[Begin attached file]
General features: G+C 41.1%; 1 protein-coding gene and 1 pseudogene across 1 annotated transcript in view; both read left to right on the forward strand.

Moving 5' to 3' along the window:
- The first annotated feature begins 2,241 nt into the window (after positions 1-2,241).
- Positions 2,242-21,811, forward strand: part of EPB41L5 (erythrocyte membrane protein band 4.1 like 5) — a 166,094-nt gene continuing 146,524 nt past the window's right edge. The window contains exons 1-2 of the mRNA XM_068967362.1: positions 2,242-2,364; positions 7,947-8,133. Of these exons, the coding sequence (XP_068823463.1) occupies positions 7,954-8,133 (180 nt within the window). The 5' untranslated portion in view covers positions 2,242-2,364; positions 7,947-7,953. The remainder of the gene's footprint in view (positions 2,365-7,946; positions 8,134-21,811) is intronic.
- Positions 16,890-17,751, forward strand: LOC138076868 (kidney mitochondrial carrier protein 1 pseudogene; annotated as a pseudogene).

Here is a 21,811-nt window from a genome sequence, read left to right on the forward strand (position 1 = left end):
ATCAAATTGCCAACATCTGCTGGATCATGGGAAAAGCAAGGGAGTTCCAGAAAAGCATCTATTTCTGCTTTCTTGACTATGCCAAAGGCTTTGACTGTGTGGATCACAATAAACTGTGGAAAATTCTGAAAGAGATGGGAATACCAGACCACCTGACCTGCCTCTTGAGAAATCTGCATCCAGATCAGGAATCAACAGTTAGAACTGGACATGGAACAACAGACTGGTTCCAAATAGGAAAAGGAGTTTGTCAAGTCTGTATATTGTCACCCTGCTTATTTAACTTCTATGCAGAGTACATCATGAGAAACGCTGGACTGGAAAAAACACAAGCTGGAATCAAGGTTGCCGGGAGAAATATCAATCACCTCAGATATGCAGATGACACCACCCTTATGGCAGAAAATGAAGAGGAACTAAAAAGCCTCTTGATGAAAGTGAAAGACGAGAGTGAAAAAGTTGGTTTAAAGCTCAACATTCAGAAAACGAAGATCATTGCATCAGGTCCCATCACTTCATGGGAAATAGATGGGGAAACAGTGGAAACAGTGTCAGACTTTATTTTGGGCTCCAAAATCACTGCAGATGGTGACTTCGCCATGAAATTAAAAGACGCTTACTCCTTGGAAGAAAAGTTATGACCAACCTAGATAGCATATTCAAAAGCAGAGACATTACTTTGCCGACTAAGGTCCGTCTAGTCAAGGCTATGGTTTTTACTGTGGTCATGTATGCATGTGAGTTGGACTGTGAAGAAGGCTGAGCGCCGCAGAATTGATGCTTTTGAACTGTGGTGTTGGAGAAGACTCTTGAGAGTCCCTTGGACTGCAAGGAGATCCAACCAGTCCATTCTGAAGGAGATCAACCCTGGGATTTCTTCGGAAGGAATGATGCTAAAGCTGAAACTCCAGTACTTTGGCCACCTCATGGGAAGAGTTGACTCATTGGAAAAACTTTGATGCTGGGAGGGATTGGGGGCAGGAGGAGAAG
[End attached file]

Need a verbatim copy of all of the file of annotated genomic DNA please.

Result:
General features: G+C 41.1%; 1 protein-coding gene and 1 pseudogene across 1 annotated transcript in view; both read left to right on the forward strand.

Moving 5' to 3' along the window:
- The first annotated feature begins 2,241 nt into the window (after positions 1-2,241).
- Positions 2,242-21,811, forward strand: part of EPB41L5 (erythrocyte membrane protein band 4.1 like 5) — a 166,094-nt gene continuing 146,524 nt past the window's right edge. The window contains exons 1-2 of the mRNA XM_068967362.1: positions 2,242-2,364; positions 7,947-8,133. Of these exons, the coding sequence (XP_068823463.1) occupies positions 7,954-8,133 (180 nt within the window). The 5' untranslated portion in view covers positions 2,242-2,364; positions 7,947-7,953. The remainder of the gene's footprint in view (positions 2,365-7,946; positions 8,134-21,811) is intronic.
- Positions 16,890-17,751, forward strand: LOC138076868 (kidney mitochondrial carrier protein 1 pseudogene; annotated as a pseudogene).

Here is a 21,811-nt window from a genome sequence, read left to right on the forward strand (position 1 = left end):
ATCAAATTGCCAACATCTGCTGGATCATGGGAAAAGCAAGGGAGTTCCAGAAAAGCATCTATTTCTGCTTTCTTGACTATGCCAAAGGCTTTGACTGTGTGGATCACAATAAACTGTGGAAAATTCTGAAAGAGATGGGAATACCAGACCACCTGACCTGCCTCTTGAGAAATCTGCATCCAGATCAGGAATCAACAGTTAGAACTGGACATGGAACAACAGACTGGTTCCAAATAGGAAAAGGAGTTTGTCAAGTCTGTATATTGTCACCCTGCTTATTTAACTTCTATGCAGAGTACATCATGAGAAACGCTGGACTGGAAAAAACACAAGCTGGAATCAAGGTTGCCGGGAGAAATATCAATCACCTCAGATATGCAGATGACACCACCCTTATGGCAGAAAATGAAGAGGAACTAAAAAGCCTCTTGATGAAAGTGAAAGACGAGAGTGAAAAAGTTGGTTTAAAGCTCAACATTCAGAAAACGAAGATCATTGCATCAGGTCCCATCACTTCATGGGAAATAGATGGGGAAACAGTGGAAACAGTGTCAGACTTTATTTTGGGCTCCAAAATCACTGCAGATGGTGACTTCGCCATGAAATTAAAAGACGCTTACTCCTTGGAAGAAAAGTTATGACCAACCTAGATAGCATATTCAAAAGCAGAGACATTACTTTGCCGACTAAGGTCCGTCTAGTCAAGGCTATGGTTTTTACTGTGGTCATGTATGCATGTGAGTTGGACTGTGAAGAAGGCTGAGCGCCGCAGAATTGATGCTTTTGAACTGTGGTGTTGGAGAAGACTCTTGAGAGTCCCTTGGACTGCAAGGAGATCCAACCAGTCCATTCTGAAGGAGATCAACCCTGGGATTTCTTCGGAAGGAATGATGCTAAAGCTGAAACTCCAGTACTTTGGCCACCTCATGGGAAGAGTTGACTCATTGGAAAAACTTTGATGCTGGGAGGGATTGGGGGCAGGAGGAGAAG